Author: Xiaoyuan Li1,2,3, Hongyu Si2,3, Yamin Chen1, Shouhao Li1, Ningning Yin2, Zhenlong Wang4
1 School of Electrical Engineering, Zhengzhou University, Zhengzhou, China.
2 College of Physical Education, Zhengzhou University, Zhengzhou, China.
3 Fitness Qigong Scientific Research Centre of China, Zhengzhou, China.
4 School of Life Sciences, Zhengzhou University, Zhengzhou, China.
Conference/Journal: PLoS One
Date published: 2020 Dec 17
Other: Volume ID: 15 , Issue ID: 12 , Pages: e0243989 , Special Notes: doi: 10.1371/journal.pone.0243989. , Word Count: 267
Currently, qigong and tai chi exercises are the two most common preventive as well as therapeutic interventions for chronic metabolic diseases such as type 2 diabetes mellitus (T2DM). However, the quantitative evaluation of these interventions is limited. This study aimed to evaluate the therapeutic efficacy of qigong and tai chi intervention in middle-aged and older adults with T2DM. The study included 103 eligible participants, who were randomized to participate for 12 weeks, in one of the following intervention groups for the treatment of T2DM: fitness qigong, tai chi, and control group. Three biochemical measures, including fasting plasma glucose (FPG), glycated hemoglobin (HbA1C), and C-peptide (C-P) levels, assessed at baseline and 12 weeks, served as the primary outcome measures. During the training process, 16 of the 103 participants dropped out. After the 12-week intervention, there were significant influences on HbA1C (F2,83 = 4.88, p = 0.010) and C-P levels (F2,83 = 3.64, p = 0.031). Moreover, significant reduction in C-P levels was observed after 12-week tai chi practice (p = 0.004). Furthermore, there was a significant negative correlation between the duration of T2DM and the relative changes in FPG levels after qigong intervention, and the relative changes in HbA1C levels were positively correlated with waist-to-height ratio after tai chi practice. Our study suggests that targeted qigong exercise might have a better interventional effect on patients with a longer duration of T2DM, while tai chi might be risky for people with central obesity. Trial registration: This trial was registered in Chinese Clinical Trial Registry. The registration number is ChiCTR180020069. The public title is "Health-care qigong · study for the prescription of chronic diabetes intervention."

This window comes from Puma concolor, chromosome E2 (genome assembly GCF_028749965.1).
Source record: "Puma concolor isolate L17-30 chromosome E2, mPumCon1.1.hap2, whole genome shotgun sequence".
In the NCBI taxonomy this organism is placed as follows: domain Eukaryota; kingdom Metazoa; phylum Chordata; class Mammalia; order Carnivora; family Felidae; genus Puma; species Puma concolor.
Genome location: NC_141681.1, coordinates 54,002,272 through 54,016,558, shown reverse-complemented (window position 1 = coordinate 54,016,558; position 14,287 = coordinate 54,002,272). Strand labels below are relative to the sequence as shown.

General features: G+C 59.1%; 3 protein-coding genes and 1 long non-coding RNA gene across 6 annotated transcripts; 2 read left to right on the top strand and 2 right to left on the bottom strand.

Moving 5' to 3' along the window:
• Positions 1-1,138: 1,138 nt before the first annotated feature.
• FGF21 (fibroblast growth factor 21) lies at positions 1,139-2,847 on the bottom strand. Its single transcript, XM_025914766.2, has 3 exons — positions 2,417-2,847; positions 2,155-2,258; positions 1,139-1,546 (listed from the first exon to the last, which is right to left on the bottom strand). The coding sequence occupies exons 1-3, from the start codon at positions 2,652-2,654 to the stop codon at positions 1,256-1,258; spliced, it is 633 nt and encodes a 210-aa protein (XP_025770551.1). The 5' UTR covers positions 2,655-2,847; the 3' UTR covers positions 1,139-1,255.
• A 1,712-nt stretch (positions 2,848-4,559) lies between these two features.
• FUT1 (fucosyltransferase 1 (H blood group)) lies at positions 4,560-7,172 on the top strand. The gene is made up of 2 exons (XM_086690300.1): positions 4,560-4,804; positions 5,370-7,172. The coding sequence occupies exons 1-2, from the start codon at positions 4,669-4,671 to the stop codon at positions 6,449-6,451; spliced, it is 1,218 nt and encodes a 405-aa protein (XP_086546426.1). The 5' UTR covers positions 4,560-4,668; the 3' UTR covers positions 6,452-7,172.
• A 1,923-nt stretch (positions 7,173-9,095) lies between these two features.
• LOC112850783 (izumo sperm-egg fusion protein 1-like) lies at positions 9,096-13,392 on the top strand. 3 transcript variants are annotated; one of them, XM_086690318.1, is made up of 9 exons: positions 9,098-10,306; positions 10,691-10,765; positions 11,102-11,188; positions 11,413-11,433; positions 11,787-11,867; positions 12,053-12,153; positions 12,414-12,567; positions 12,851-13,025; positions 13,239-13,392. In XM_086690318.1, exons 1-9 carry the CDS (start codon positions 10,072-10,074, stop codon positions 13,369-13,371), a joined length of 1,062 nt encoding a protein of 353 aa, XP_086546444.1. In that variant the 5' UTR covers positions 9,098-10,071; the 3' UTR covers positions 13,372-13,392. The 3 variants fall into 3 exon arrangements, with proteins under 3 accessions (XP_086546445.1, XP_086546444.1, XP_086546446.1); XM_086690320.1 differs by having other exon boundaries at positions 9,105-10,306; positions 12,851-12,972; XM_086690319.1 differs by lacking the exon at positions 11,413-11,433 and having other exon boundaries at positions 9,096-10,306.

PMID: 33332396 DOI: 10.1371/journal.pone.0243989